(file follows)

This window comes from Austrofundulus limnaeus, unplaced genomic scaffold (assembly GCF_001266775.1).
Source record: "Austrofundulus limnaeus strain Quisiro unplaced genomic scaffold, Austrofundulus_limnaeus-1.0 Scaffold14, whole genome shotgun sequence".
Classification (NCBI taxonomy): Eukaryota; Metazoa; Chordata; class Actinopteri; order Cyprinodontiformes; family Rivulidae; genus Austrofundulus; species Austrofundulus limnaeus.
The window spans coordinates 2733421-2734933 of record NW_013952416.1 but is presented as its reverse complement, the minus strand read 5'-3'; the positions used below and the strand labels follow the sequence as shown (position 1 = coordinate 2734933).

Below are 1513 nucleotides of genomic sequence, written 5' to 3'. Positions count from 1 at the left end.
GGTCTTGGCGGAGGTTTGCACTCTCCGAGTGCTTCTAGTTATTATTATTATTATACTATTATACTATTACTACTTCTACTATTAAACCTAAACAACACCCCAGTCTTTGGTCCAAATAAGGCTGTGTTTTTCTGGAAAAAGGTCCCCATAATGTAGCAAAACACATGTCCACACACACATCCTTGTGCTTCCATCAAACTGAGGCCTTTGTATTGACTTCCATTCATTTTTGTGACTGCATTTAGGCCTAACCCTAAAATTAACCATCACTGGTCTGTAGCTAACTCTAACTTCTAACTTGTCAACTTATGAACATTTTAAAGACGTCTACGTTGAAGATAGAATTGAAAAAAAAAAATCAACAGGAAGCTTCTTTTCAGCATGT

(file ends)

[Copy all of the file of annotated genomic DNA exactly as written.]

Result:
This window comes from Austrofundulus limnaeus, unplaced genomic scaffold (assembly GCF_001266775.1).
Source record: "Austrofundulus limnaeus strain Quisiro unplaced genomic scaffold, Austrofundulus_limnaeus-1.0 Scaffold14, whole genome shotgun sequence".
Classification (NCBI taxonomy): Eukaryota; Metazoa; Chordata; class Actinopteri; order Cyprinodontiformes; family Rivulidae; genus Austrofundulus; species Austrofundulus limnaeus.
The window spans coordinates 2733421-2734933 of record NW_013952416.1 but is presented as its reverse complement, the minus strand read 5'-3'; the positions used below and the strand labels follow the sequence as shown (position 1 = coordinate 2734933).

Below are 1513 nucleotides of genomic sequence, written 5' to 3'. Positions count from 1 at the left end.
GGTCTTGGCGGAGGTTTGCACTCTCCGAGTGCTTCTAGTTATTATTATTATTATACTATTATACTATTACTACTTCTACTATTAAACCTAAACAACACCCCAGTCTTTGGTCCAAATAAGGCTGTGTTTTTCTGGAAAAAGGTCCCCATAATGTAGCAAAACACATGTCCACACACACATCCTTGTGCTTCCATCAAACTGAGGCCTTTGTATTGACTTCCATTCATTTTTGTGACTGCATTTAGGCCTAACCCTAAAATTAACCATCACTGGTCTGTAGCTAACTCTAACTTCTAACTTGTCAACTTATGAACATTTTAAAGACGTCTACGTTGAAGATAGAATTGAAAAAAAAAAATCAACAGGAAGCTTCTTTTCAGCATGT